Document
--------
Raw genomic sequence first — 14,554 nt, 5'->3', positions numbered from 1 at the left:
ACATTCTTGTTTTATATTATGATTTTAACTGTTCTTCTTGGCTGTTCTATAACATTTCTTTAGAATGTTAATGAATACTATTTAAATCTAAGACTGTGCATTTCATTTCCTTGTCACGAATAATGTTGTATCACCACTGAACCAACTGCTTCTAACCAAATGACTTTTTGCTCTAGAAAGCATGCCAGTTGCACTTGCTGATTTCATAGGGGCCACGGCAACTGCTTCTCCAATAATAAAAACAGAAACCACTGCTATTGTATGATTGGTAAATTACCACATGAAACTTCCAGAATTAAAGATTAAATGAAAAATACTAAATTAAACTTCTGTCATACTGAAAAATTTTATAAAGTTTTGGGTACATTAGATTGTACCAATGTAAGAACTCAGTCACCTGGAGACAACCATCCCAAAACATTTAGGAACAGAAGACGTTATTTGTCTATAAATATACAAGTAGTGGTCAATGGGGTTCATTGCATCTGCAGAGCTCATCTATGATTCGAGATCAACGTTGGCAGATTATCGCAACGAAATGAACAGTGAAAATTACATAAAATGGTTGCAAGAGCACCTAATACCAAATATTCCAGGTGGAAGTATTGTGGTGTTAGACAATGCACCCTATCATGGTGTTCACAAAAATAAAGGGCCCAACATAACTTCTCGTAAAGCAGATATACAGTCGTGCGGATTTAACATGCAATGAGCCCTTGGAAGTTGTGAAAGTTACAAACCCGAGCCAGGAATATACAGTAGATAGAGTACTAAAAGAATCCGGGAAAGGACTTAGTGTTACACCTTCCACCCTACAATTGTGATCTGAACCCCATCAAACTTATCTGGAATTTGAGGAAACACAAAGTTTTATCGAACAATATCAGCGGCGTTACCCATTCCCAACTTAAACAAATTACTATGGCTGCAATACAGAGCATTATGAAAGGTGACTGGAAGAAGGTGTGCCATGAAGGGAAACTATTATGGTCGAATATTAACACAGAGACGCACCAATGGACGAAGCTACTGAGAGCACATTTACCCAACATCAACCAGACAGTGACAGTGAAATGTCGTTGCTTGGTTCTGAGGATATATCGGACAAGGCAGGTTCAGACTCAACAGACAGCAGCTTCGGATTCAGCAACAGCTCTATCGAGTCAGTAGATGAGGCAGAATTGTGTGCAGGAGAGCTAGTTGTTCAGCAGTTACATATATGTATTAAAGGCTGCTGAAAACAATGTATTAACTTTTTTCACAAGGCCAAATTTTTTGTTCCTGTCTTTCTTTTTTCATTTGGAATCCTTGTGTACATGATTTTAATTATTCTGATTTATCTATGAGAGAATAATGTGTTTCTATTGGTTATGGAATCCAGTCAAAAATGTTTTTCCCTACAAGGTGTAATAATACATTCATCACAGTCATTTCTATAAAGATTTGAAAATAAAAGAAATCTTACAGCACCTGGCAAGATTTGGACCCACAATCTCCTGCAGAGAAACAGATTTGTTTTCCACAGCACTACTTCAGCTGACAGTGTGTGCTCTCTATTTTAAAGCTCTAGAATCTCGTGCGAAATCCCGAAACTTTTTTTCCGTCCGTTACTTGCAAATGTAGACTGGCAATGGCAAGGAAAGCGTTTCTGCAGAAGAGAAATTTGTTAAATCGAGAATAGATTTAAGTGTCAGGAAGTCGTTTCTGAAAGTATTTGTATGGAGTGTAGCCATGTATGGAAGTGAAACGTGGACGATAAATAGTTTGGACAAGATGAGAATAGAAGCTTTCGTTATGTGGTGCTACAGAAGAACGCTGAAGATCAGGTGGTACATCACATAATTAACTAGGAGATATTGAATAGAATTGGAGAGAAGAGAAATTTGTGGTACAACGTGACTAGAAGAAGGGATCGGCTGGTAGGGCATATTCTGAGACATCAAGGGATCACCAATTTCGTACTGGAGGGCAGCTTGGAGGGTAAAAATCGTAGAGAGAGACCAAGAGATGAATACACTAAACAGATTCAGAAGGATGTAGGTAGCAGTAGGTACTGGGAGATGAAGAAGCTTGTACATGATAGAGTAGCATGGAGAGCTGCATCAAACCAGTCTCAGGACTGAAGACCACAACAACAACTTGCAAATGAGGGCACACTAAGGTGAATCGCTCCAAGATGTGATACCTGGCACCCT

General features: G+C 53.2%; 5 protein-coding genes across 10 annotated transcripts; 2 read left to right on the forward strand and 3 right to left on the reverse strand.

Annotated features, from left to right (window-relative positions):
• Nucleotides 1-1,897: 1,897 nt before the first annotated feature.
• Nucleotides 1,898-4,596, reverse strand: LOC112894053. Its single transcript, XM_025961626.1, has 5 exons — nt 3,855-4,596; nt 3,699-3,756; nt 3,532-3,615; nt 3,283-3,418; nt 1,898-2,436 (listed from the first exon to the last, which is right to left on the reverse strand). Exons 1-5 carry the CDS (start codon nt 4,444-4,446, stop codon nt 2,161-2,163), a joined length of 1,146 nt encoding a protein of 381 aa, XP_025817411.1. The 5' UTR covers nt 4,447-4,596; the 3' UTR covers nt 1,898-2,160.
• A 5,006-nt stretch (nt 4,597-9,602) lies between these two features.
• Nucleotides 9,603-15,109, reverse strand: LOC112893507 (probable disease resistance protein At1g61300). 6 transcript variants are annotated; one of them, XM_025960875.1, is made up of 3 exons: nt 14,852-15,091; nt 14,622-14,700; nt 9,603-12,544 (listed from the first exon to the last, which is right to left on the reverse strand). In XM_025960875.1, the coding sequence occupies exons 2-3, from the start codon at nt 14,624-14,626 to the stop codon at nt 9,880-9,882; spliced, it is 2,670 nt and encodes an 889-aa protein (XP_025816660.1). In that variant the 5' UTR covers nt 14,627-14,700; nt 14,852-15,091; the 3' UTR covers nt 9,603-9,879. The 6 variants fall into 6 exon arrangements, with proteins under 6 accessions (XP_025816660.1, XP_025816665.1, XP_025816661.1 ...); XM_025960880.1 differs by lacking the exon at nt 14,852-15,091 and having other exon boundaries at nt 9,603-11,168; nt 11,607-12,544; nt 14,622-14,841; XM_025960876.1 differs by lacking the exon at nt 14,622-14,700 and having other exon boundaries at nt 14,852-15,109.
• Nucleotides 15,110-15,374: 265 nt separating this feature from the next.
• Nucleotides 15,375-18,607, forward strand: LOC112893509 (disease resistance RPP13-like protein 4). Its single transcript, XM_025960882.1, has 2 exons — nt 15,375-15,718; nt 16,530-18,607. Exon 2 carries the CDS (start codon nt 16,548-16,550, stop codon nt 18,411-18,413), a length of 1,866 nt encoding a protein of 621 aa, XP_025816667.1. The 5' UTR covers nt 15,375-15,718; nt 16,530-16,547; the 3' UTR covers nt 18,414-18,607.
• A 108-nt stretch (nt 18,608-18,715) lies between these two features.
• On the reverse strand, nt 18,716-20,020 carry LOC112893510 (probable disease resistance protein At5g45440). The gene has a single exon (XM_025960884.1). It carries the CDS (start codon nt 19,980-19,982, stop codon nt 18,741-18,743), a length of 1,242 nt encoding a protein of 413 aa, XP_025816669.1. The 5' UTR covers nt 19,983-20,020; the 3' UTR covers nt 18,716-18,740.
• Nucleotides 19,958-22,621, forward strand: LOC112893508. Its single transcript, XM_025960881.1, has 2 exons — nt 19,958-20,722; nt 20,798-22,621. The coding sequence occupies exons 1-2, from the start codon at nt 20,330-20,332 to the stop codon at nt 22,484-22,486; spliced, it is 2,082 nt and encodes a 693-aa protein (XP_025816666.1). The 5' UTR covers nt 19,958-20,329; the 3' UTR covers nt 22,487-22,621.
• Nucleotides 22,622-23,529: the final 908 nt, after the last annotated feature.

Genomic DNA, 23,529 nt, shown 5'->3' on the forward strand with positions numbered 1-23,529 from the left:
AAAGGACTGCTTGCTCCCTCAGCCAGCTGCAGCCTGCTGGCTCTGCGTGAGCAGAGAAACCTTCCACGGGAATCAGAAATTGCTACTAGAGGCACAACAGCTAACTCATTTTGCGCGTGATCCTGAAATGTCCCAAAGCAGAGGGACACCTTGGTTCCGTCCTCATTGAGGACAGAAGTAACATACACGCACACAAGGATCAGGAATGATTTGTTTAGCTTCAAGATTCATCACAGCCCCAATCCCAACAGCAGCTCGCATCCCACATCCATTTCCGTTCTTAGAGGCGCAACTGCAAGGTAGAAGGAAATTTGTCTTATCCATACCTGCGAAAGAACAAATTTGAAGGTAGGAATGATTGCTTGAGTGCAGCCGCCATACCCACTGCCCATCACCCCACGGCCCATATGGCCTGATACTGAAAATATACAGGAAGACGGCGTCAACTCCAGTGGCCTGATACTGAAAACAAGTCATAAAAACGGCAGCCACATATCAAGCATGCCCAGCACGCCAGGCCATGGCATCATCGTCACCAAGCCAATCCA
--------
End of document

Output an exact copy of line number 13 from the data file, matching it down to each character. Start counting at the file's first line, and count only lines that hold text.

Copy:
• Nucleotides 19,958-22,621, forward strand: LOC112893508. Its single transcript, XM_025960881.1, has 2 exons — nt 19,958-20,722; nt 20,798-22,621. The coding sequence occupies exons 1-2, from the start codon at nt 20,330-20,332 to the stop codon at nt 22,484-22,486; spliced, it is 2,082 nt and encodes a 693-aa protein (XP_025816666.1). The 5' UTR covers nt 19,958-20,329; the 3' UTR covers nt 22,487-22,621.